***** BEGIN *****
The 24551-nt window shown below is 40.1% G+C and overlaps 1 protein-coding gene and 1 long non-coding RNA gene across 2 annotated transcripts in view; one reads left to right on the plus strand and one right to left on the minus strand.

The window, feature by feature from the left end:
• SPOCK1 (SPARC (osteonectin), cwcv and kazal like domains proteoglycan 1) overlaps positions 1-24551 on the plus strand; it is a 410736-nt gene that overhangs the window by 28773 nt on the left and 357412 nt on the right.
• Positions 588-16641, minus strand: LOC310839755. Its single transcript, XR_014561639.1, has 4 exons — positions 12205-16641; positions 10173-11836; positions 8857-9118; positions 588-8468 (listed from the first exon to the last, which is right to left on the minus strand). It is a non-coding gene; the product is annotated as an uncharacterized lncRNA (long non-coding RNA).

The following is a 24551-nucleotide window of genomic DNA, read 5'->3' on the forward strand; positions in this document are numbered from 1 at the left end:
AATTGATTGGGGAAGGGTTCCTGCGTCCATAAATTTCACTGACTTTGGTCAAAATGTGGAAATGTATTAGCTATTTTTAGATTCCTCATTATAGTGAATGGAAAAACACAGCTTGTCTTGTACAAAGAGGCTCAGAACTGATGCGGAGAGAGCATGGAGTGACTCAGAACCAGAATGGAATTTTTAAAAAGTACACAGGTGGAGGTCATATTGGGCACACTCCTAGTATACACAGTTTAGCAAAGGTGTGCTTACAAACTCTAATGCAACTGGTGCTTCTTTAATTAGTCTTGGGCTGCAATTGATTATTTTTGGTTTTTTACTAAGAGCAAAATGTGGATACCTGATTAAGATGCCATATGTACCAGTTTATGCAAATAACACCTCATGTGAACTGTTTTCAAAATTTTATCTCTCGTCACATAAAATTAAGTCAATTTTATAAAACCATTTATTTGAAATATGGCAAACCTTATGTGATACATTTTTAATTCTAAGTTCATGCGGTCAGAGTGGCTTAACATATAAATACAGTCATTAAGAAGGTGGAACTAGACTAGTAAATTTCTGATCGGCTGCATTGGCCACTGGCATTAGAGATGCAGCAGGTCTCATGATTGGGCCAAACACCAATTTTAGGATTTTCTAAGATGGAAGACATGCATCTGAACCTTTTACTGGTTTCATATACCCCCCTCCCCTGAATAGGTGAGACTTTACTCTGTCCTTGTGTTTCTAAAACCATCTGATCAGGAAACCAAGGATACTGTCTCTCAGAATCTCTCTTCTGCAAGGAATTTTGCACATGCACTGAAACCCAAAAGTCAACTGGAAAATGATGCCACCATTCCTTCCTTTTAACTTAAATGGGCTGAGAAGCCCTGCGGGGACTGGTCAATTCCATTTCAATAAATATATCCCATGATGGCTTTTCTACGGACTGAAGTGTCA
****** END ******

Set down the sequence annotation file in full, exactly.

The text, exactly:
The 24551-nt window shown below is 40.1% G+C and overlaps 1 protein-coding gene and 1 long non-coding RNA gene across 2 annotated transcripts in view; one reads left to right on the plus strand and one right to left on the minus strand.

The window, feature by feature from the left end:
• SPOCK1 (SPARC (osteonectin), cwcv and kazal like domains proteoglycan 1) overlaps positions 1-24551 on the plus strand; it is a 410736-nt gene that overhangs the window by 28773 nt on the left and 357412 nt on the right.
• Positions 588-16641, minus strand: LOC310839755. Its single transcript, XR_014561639.1, has 4 exons — positions 12205-16641; positions 10173-11836; positions 8857-9118; positions 588-8468 (listed from the first exon to the last, which is right to left on the minus strand). It is a non-coding gene; the product is annotated as an uncharacterized lncRNA (long non-coding RNA).

The following is a 24551-nucleotide window of genomic DNA, read 5'->3' on the forward strand; positions in this document are numbered from 1 at the left end:
AATTGATTGGGGAAGGGTTCCTGCGTCCATAAATTTCACTGACTTTGGTCAAAATGTGGAAATGTATTAGCTATTTTTAGATTCCTCATTATAGTGAATGGAAAAACACAGCTTGTCTTGTACAAAGAGGCTCAGAACTGATGCGGAGAGAGCATGGAGTGACTCAGAACCAGAATGGAATTTTTAAAAAGTACACAGGTGGAGGTCATATTGGGCACACTCCTAGTATACACAGTTTAGCAAAGGTGTGCTTACAAACTCTAATGCAACTGGTGCTTCTTTAATTAGTCTTGGGCTGCAATTGATTATTTTTGGTTTTTTACTAAGAGCAAAATGTGGATACCTGATTAAGATGCCATATGTACCAGTTTATGCAAATAACACCTCATGTGAACTGTTTTCAAAATTTTATCTCTCGTCACATAAAATTAAGTCAATTTTATAAAACCATTTATTTGAAATATGGCAAACCTTATGTGATACATTTTTAATTCTAAGTTCATGCGGTCAGAGTGGCTTAACATATAAATACAGTCATTAAGAAGGTGGAACTAGACTAGTAAATTTCTGATCGGCTGCATTGGCCACTGGCATTAGAGATGCAGCAGGTCTCATGATTGGGCCAAACACCAATTTTAGGATTTTCTAAGATGGAAGACATGCATCTGAACCTTTTACTGGTTTCATATACCCCCCTCCCCTGAATAGGTGAGACTTTACTCTGTCCTTGTGTTTCTAAAACCATCTGATCAGGAAACCAAGGATACTGTCTCTCAGAATCTCTCTTCTGCAAGGAATTTTGCACATGCACTGAAACCCAAAAGTCAACTGGAAAATGATGCCACCATTCCTTCCTTTTAACTTAAATGGGCTGAGAAGCCCTGCGGGGACTGGTCAATTCCATTTCAATAAATATATCCCATGATGGCTTTTCTACGGACTGAAGTGTCA